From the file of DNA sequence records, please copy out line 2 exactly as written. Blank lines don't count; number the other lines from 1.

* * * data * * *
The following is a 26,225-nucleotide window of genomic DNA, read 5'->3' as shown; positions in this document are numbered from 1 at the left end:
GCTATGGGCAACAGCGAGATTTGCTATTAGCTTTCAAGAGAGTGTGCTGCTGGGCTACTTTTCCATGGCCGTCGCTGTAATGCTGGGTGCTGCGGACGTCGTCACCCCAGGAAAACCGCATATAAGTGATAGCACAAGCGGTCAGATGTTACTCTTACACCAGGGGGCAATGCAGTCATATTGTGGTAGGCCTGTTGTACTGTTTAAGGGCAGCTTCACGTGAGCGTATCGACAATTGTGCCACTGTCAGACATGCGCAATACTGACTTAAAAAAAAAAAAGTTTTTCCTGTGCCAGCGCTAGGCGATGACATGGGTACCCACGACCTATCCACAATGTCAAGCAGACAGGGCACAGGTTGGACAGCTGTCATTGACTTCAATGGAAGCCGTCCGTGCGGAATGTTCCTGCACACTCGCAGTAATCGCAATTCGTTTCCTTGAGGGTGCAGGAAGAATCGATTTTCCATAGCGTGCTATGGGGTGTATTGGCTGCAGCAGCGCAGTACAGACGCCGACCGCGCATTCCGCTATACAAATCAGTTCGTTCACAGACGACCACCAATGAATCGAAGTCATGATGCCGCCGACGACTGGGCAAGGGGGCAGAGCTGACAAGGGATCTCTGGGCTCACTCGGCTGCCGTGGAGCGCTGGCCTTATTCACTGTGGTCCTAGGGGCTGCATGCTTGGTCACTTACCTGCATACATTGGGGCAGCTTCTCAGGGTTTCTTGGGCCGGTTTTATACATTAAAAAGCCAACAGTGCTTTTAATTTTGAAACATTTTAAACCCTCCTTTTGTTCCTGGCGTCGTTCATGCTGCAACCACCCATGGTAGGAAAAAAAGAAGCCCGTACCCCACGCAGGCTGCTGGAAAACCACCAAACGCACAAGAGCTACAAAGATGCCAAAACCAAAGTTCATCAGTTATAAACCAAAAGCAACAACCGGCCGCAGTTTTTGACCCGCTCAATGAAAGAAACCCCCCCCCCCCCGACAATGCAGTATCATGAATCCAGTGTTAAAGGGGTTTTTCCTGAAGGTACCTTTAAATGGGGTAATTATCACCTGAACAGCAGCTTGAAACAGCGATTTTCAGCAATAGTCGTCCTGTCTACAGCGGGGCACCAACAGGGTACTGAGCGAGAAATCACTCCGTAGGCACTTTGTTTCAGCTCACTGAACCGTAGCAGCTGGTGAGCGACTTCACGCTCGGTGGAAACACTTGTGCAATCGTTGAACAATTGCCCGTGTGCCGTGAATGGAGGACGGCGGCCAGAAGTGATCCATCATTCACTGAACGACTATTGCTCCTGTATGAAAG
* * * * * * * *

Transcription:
GCTATGGGCAACAGCGAGATTTGCTATTAGCTTTCAAGAGAGTGTGCTGCTGGGCTACTTTTCCATGGCCGTCGCTGTAATGCTGGGTGCTGCGGACGTCGTCACCCCAGGAAAACCGCATATAAGTGATAGCACAAGCGGTCAGATGTTACTCTTACACCAGGGGGCAATGCAGTCATATTGTGGTAGGCCTGTTGTACTGTTTAAGGGCAGCTTCACGTGAGCGTATCGACAATTGTGCCACTGTCAGACATGCGCAATACTGACTTAAAAAAAAAAAAGTTTTTCCTGTGCCAGCGCTAGGCGATGACATGGGTACCCACGACCTATCCACAATGTCAAGCAGACAGGGCACAGGTTGGACAGCTGTCATTGACTTCAATGGAAGCCGTCCGTGCGGAATGTTCCTGCACACTCGCAGTAATCGCAATTCGTTTCCTTGAGGGTGCAGGAAGAATCGATTTTCCATAGCGTGCTATGGGGTGTATTGGCTGCAGCAGCGCAGTACAGACGCCGACCGCGCATTCCGCTATACAAATCAGTTCGTTCACAGACGACCACCAATGAATCGAAGTCATGATGCCGCCGACGACTGGGCAAGGGGGCAGAGCTGACAAGGGATCTCTGGGCTCACTCGGCTGCCGTGGAGCGCTGGCCTTATTCACTGTGGTCCTAGGGGCTGCATGCTTGGTCACTTACCTGCATACATTGGGGCAGCTTCTCAGGGTTTCTTGGGCCGGTTTTATACATTAAAAAGCCAACAGTGCTTTTAATTTTGAAACATTTTAAACCCTCCTTTTGTTCCTGGCGTCGTTCATGCTGCAACCACCCATGGTAGGAAAAAAAGAAGCCCGTACCCCACGCAGGCTGCTGGAAAACCACCAAACGCACAAGAGCTACAAAGATGCCAAAACCAAAGTTCATCAGTTATAAACCAAAAGCAACAACCGGCCGCAGTTTTTGACCCGCTCAATGAAAGAAACCCCCCCCCCCCCGACAATGCAGTATCATGAATCCAGTGTTAAAGGGGTTTTTCCTGAAGGTACCTTTAAATGGGGTAATTATCACCTGAACAGCAGCTTGAAACAGCGATTTTCAGCAATAGTCGTCCTGTCTACAGCGGGGCACCAACAGGGTACTGAGCGAGAAATCACTCCGTAGGCACTTTGTTTCAGCTCACTGAACCGTAGCAGCTGGTGAGCGACTTCACGCTCGGTGGAAACACTTGTGCAATCGTTGAACAATTGCCCGTGTGCCGTGAATGGAGGACGGCGGCCAGAAGTGATCCATCATTCACTGAACGACTATTGCTCCTGTATGAAAG